• Ögüt’s platform, The Silent University, provides a place for asylum seeks, refugees, and migrants to exchange knowledge and ideas accrued within these respective communities. He also recently won the internationally recognized Visible Award.
• Ögüt’s Fahrenheit 451 was an homage to the novel of the same name where he collaborated with local firemen to print 1,500 banned books in Helsinki.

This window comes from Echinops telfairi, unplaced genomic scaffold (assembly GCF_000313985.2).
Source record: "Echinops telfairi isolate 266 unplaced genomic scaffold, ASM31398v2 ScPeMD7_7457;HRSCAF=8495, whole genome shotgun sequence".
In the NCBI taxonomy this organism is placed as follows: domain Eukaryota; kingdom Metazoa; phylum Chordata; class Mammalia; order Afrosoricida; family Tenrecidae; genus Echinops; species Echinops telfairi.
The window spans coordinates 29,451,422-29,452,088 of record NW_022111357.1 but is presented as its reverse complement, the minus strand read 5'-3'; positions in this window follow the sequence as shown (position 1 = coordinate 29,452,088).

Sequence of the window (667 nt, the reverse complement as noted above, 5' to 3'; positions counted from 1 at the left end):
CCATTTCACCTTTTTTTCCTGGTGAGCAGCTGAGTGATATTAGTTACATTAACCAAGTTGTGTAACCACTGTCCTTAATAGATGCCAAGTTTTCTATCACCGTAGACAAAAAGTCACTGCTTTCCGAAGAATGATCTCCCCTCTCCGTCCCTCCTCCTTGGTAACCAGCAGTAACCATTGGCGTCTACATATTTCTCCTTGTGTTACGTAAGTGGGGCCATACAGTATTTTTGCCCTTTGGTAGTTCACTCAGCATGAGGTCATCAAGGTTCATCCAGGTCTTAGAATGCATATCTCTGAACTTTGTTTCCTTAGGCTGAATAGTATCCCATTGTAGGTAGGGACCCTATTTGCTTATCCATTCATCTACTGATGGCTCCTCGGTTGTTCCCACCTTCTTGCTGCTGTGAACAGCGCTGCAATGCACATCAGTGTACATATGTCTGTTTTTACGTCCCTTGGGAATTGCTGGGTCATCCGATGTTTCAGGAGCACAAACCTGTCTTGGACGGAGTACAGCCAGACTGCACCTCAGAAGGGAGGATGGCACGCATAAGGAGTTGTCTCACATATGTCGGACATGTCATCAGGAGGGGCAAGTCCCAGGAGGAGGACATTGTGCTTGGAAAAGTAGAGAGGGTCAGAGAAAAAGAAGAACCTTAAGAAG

Ahmet Ögüt consistently seeks collaborators foreign to the art world, finding unique ways to grapple with weighty social issues, like religion and civil unrest, with a sense of humor. During a recent residency in Helsinki, he collaborated with local firemen to create a temporary book-printing workshop inside a fire truck, culminating in the collaborative printing of 1,500 banned books during a weeklong performance. His 2013 Visible Award–winning project, The Silent University (2012–present), is a knowledge-exchange program for asylum seekers, refugees, and migrants that probes the idea of silence as a passive state. Originally staged in the UK, the project has since extended to Stockholm and France. Ögüt has participated in a multitude of international exhibitions including the Sydney, Istanbul, Berlin, and Venice Biennales. He currently resides in Amsterdam, Berlin, and Istanbul.